By God’s grace, we know the fulfillment of this promise. We are preparing to celebrate it. Jesus, according to his human nature, was a sprout from David’s line. The gospels provide his genealogy for us. But unlike David, or any other earthly ruler, Jesus was a righteous branch. He always did what is just and right. Conceived in Mary by the Holy Spirit, he was born without sin. Tempted in every way, just as we are, he lived his whole life without ever sinning, not even once. He is the spotless lamb of God in whom the Father is well-pleased. And the most important thing about that is, he is the Lord our Righteous Savior. He is considered by God to be our righteousness. His sinless life is accepted by God in place of our sinful lives. If you need proof, Paul says, he was delivered over to death for our sins and raised to life for our justification. His resurrection is proof positive that God has accepted him as our righteousness, as the one who paid for all our sins in full.
Knowing that God kept his promise to those living in Judah at the time of Jeremiah; that he did bring them back to Jerusalem, and that he continued to keep his good promise because Jesus was born as a descendant of David, who lived and died and rose again, gives true hope. It makes us think like Abraham, who when God promised things that seemed impossible, considered the source. This is not some mere human making promises. This is not someone with limited power, or resources who is making promises. This is God Almighty. There is nothing he can’t do. There is no one who can keep him from doing what he has promised. And since he is holy, he cannot lie. When he promises, it’s as good as done.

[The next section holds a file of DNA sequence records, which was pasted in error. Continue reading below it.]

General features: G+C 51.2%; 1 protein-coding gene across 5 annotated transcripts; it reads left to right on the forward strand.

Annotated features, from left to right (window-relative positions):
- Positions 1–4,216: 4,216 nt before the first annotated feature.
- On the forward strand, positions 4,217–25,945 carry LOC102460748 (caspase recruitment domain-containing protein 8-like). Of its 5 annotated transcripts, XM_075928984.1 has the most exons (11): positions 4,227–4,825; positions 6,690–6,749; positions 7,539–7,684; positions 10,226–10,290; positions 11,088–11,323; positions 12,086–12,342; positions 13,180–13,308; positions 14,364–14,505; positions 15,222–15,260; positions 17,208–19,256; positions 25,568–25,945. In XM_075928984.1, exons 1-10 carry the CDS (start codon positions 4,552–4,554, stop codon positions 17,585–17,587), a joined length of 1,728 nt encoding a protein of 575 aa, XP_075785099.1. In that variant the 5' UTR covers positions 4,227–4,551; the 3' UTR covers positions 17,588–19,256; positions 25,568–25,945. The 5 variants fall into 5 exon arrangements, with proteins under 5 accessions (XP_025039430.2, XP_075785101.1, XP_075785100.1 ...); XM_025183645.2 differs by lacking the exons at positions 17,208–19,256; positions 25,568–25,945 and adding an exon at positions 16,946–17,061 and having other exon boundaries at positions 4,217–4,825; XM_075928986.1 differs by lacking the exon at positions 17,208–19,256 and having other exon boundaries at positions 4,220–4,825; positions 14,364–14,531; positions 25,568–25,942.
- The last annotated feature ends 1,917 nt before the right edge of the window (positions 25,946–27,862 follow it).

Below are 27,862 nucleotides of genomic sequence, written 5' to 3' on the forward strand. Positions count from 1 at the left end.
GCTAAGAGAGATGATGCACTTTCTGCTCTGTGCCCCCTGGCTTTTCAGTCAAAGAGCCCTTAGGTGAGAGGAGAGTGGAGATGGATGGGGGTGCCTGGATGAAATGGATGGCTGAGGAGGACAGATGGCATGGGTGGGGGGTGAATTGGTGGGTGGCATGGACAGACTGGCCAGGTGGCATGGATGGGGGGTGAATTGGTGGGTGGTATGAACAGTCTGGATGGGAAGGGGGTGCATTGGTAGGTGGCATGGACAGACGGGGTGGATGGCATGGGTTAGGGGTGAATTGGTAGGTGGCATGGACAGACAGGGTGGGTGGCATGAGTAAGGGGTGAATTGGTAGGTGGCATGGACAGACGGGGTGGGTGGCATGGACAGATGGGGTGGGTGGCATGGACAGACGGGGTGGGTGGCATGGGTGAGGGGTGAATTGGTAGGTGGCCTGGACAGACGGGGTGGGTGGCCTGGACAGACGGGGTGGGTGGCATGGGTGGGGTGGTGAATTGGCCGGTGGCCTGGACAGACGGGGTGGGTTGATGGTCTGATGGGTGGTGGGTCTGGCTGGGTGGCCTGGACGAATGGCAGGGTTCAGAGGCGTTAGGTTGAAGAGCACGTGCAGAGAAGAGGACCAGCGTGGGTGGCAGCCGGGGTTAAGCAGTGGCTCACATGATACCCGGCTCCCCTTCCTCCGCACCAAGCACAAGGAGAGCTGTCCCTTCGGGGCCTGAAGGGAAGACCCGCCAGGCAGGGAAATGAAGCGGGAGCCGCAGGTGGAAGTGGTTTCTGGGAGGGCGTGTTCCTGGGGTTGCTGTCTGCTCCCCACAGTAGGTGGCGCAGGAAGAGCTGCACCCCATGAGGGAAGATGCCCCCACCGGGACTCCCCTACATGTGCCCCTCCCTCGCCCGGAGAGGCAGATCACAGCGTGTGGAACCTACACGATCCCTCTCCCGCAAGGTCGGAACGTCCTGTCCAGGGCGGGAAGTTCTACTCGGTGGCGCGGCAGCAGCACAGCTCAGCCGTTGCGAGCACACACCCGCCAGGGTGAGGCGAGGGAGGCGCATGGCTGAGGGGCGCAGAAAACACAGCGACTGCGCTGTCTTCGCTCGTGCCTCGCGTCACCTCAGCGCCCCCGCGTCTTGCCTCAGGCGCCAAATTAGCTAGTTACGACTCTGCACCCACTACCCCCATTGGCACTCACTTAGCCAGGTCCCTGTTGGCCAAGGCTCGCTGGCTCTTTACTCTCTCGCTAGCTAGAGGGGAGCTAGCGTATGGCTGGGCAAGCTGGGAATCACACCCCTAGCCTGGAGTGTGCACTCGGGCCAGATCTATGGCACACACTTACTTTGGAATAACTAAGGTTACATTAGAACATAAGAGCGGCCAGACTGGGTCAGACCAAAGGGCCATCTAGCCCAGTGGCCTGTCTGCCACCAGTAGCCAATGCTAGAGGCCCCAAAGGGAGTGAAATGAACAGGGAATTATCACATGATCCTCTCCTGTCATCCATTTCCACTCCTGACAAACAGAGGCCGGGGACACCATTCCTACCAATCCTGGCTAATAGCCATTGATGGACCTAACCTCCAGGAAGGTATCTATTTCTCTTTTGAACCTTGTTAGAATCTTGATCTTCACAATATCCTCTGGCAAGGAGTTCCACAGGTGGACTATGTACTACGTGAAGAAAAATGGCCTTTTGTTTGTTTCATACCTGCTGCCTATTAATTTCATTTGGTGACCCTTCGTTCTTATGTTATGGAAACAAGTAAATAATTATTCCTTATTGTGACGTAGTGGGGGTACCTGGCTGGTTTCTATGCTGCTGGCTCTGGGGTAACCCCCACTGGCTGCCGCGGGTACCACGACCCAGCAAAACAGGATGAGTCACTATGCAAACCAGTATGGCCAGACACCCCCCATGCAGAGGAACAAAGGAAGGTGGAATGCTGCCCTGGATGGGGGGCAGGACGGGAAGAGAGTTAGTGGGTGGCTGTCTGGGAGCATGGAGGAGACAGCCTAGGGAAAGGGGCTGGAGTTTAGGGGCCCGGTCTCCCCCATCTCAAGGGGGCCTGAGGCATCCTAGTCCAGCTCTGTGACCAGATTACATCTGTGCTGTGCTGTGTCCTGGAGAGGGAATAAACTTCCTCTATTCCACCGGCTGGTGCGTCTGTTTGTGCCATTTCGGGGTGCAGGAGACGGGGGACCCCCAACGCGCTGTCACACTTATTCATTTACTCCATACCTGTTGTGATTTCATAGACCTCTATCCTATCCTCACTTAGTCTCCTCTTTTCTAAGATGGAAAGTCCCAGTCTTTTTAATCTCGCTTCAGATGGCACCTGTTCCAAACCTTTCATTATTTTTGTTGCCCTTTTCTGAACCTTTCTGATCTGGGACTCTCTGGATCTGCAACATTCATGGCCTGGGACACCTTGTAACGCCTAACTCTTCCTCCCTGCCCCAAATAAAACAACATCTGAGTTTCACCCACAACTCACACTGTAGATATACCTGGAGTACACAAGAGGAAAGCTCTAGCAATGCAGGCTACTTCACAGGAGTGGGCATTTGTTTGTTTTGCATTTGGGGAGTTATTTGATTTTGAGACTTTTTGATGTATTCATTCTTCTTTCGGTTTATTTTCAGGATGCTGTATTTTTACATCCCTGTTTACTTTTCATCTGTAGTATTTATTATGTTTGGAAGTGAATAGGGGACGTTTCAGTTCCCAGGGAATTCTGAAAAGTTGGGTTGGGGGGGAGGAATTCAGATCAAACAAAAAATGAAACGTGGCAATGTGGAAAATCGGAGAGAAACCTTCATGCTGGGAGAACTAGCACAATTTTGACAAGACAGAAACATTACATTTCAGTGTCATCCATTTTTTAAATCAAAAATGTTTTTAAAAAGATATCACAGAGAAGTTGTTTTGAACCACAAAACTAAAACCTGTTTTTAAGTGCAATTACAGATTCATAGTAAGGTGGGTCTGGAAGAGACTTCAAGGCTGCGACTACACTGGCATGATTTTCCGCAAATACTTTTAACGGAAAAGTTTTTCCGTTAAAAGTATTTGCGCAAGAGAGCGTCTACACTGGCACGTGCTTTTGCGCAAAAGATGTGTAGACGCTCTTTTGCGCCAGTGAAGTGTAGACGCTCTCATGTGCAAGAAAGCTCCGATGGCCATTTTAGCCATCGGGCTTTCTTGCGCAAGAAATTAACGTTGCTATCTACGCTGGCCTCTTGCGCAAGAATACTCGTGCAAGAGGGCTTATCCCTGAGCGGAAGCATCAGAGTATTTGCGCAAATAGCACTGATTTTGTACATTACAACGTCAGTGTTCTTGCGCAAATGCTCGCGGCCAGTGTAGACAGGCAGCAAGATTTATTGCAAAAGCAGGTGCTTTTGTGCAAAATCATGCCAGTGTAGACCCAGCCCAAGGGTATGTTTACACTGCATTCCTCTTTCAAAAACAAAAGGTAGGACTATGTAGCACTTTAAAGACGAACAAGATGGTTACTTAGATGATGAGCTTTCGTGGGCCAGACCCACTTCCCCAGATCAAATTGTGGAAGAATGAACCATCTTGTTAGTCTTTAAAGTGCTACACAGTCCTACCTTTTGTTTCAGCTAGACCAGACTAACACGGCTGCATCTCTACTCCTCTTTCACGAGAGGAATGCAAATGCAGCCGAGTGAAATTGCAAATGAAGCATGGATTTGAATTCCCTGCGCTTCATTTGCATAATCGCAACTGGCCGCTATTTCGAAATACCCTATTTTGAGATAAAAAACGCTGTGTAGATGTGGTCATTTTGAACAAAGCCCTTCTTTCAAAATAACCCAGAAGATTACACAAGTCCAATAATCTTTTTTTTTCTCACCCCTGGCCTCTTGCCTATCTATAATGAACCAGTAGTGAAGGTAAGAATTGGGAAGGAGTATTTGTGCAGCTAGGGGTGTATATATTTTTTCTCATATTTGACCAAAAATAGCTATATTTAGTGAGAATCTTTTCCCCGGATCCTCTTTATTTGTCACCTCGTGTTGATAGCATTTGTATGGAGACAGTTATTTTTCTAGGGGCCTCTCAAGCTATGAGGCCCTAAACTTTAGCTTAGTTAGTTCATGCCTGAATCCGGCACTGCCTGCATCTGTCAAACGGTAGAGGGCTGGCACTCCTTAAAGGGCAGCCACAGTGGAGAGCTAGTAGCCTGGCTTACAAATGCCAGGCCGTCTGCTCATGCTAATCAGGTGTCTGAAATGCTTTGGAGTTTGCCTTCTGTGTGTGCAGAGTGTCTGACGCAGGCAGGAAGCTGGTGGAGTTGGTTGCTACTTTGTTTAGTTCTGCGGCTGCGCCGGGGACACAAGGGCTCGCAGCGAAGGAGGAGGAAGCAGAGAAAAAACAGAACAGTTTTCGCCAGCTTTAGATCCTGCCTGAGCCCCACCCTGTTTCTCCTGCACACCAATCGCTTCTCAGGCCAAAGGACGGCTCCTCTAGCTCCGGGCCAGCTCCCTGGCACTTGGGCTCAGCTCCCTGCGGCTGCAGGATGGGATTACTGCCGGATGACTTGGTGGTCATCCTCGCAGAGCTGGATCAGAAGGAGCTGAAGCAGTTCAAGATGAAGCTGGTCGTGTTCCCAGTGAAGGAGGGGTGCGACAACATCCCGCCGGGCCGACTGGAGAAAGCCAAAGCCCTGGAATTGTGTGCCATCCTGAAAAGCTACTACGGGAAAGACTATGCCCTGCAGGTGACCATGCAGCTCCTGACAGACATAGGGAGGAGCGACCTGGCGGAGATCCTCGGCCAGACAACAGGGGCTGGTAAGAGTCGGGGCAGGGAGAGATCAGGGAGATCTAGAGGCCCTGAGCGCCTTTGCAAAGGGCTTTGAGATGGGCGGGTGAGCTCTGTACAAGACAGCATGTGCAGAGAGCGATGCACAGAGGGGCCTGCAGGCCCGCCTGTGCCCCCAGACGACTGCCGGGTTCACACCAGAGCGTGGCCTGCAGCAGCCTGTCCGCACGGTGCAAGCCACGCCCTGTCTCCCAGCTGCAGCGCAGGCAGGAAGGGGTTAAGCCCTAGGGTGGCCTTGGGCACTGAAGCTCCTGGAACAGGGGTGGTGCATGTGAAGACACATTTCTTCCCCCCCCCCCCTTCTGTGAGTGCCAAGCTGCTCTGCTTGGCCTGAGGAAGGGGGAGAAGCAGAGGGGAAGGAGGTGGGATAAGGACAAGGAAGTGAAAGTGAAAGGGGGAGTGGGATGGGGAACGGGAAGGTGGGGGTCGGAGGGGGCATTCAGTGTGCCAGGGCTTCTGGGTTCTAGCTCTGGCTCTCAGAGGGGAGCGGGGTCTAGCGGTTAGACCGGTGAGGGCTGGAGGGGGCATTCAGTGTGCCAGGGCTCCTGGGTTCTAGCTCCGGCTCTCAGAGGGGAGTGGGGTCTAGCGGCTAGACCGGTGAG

Because God’s promises are trustworthy, we have the sure and certain hope of heaven. When we face sickness, disease, disability; when our bodies are wearing out and there is no earthly cure; we still have hope. With Paul we say, for me, to live is Christ, to die is gain. I have fought the good fight, I have finished the race, I have kept the faith. Now there is in store for me the crown of righteousness, which the Lord, the righteous Judge, will award to me on that day– and not only to me, but also to all who have longed for his appearing. And with Peter who says, Praise be to the God and Father of our Lord Jesus Christ! In his great mercy he has given us new birth into a living hope through the resurrection of Jesus Christ from the dead, and into an inheritance that can never perish, spoil or fade. This inheritance is kept in heaven for you…
Because God’s promises are trustworthy, we also have hope as we live each day in this troubled world. God has promised to be with us always to the end of the age. He has promised never will I leave you, never will I forsake you. Even though you don’t want to hear it when things seem to be falling apart all around you, God promises he is using everything for your good. Remember Joseph. I’m sure there were times when he felt hopeless as he lay beaten and bloody in a pit, wondering if his brothers were going to come back and finish him off; and when he was sold as a slave; and when Potiphar’s wife lied about him; and when Pharaoh’s cupbearer forgot about him and he continued to be held in jail under a false accusation. But years later, when his brothers thought he might take revenge on them, he was able to say, you intended to harm me, but God intended it for good. And Peter reminds us of Noah and his family, and Lot, and says, the Lord knows how to rescue the godly from trials and to hold the unrighteous for punishment on the day of judgment. That’s what he has always done and what he promises he will always do. He promises to walk with you through every good time and bad, through every triumph and tribulation; and, when the time is right, to take you to be with him forever.
Is this world a mess? You bet. Do we contribute to the mess? Yes, because of our sins. Is there any reason to have hope? Plenty. When you remember what God has done, when you see what he is doing in your life, when you hear his promises for the future and remember that not one of his promises has ever failed; when you remember he sent Jesus, the branch of David to be your righteous Savior, then you will have hope for today, tomorrow and forever.